anyone grow Ceanothus 'Gloire de Versailles' east of the Rockies?

davidrt28 (zone 7)October 12, 2013

Once again a question on a plant far more common in maritime climates. Though that particular one, as a rare east coast X west coast hybrid, should have some chance of surviving here if drainage is sufficient. Worryingly, it does not show up on the lists of either Longwood or the Morris Arboretum. It has grown for years at the NCSU arboretum, so summer heat will not be a problem for me.

As a frame of reference, I have a C. 'Concha' in a very sheltered south facing stone wall, on a raised bed so its roots stay dry. It's happy enough to bloom every spring. It starts defoliating, but never completely, below about 11F. For some reason Lazy SS Farms Nursery in Virginia has sold various west coast varieties over the years. I'd be shocked if they do well for most of their customers. That's where I got my 'Concha'. OTOH I intend the 'Gloires de Versailles' for hedge in an open spot, in almost full sun.

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davidrt28 (zone 7)

Well, I'd forgotten to check that other site with the initials DG, but there is a record of one in central Tennessee. Seems worth trying.

    Bookmark   October 13, 2013 at 7:34PM
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Sara Malone Zone 9b

I am west of the Rockies - SF Bay Area - so my comments about culture would be useless but I had to respond because this is the only time that I have seen this plant mentioned anywhere! I have had one for about 15 years and it is the only Ceanothus that I really like. The flower color is exquisite and the reddish-brown stems quite attractive. The fact that it can take ordinary garden watering without dropping dead is also a real plus. I get two blooms a year out of it at least (depends on whether I ever get to trimming back after first bloom). Good luck with it - it's one that is worth a bit of fussing over.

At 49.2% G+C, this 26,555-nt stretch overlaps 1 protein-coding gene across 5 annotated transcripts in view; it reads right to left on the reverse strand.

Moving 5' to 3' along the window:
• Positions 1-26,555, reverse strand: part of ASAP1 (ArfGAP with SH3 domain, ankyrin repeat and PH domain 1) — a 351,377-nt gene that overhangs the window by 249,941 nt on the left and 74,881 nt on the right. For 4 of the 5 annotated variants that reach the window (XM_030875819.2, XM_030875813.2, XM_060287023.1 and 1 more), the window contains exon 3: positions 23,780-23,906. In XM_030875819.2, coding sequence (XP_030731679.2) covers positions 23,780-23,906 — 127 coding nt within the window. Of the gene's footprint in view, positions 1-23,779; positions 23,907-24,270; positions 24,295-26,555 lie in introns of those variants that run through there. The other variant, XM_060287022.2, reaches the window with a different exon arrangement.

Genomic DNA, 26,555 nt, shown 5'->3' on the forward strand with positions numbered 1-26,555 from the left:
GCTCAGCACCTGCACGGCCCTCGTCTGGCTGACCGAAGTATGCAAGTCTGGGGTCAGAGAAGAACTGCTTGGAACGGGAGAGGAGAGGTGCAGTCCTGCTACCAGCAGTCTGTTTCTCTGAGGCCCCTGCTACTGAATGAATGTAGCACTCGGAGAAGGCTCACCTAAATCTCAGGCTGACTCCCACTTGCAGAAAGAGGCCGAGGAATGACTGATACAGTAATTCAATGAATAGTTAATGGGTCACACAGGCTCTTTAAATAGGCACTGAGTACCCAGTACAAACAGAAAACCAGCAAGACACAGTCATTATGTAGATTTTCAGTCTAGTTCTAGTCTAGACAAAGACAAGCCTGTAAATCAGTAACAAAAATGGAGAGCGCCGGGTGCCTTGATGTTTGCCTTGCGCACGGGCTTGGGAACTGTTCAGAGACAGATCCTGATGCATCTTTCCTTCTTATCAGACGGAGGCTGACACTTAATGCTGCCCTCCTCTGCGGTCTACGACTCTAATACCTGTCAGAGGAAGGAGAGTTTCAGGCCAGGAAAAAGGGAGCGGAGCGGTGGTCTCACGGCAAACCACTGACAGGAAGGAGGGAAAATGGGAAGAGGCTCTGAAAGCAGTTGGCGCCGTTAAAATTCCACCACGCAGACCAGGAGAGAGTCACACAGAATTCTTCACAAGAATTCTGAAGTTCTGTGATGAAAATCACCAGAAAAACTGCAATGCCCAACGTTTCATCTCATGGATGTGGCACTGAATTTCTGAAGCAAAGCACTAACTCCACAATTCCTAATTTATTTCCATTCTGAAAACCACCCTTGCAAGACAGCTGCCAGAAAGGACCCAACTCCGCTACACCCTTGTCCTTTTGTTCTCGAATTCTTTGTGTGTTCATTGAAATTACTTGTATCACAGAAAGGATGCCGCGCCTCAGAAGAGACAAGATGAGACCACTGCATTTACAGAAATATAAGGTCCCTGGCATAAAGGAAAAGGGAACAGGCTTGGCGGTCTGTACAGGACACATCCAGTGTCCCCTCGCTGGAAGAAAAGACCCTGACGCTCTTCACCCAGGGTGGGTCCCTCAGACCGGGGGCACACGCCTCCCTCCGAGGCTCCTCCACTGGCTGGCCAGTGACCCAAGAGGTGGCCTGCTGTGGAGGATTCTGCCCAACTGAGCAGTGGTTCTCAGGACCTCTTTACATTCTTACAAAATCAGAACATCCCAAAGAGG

Bookmark   October 14, 2013 at 8:18AM
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davidrt28 (zone 7)

Thanks for the recommendation Sara. I have no doubt that if my 'Concha' were not protected from (summer) rain, it would be dead here.

    Bookmark   October 15, 2013 at 10:09AM
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I don't grow it myself but it is one of the commonest Ceanothus over here. This is a post I put on the Cottage Garden Forum a while back. The Ceanothus is third up from the bottom. As you can see it is growing on top of a limestone wall - ie sharp drainage. (Sorry I can't insert the photo direct as I no longer have it on my computer and have deleted it from Photobucket..)

Here is a link that might be useful: Ceanothus

    Bookmark   October 15, 2013 at 4:40PM
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davidrt28 (zone 7)

Loved those pictures, flora. Looked like a Californian Ceanothus to me, or one of the hybrids derived therefrom. 'Gloire de Versailles' is a less saturated blue. You do have summer rain in SW UK, the differences being...
1) it seldom arrives in a huge glob (> 10cm/3" a day being not uncommon here)
2) becuase of our latitude and high air temperatures, soil temps. are routinely well above 21C. The heat & wetness lets fungal pathogens go wild.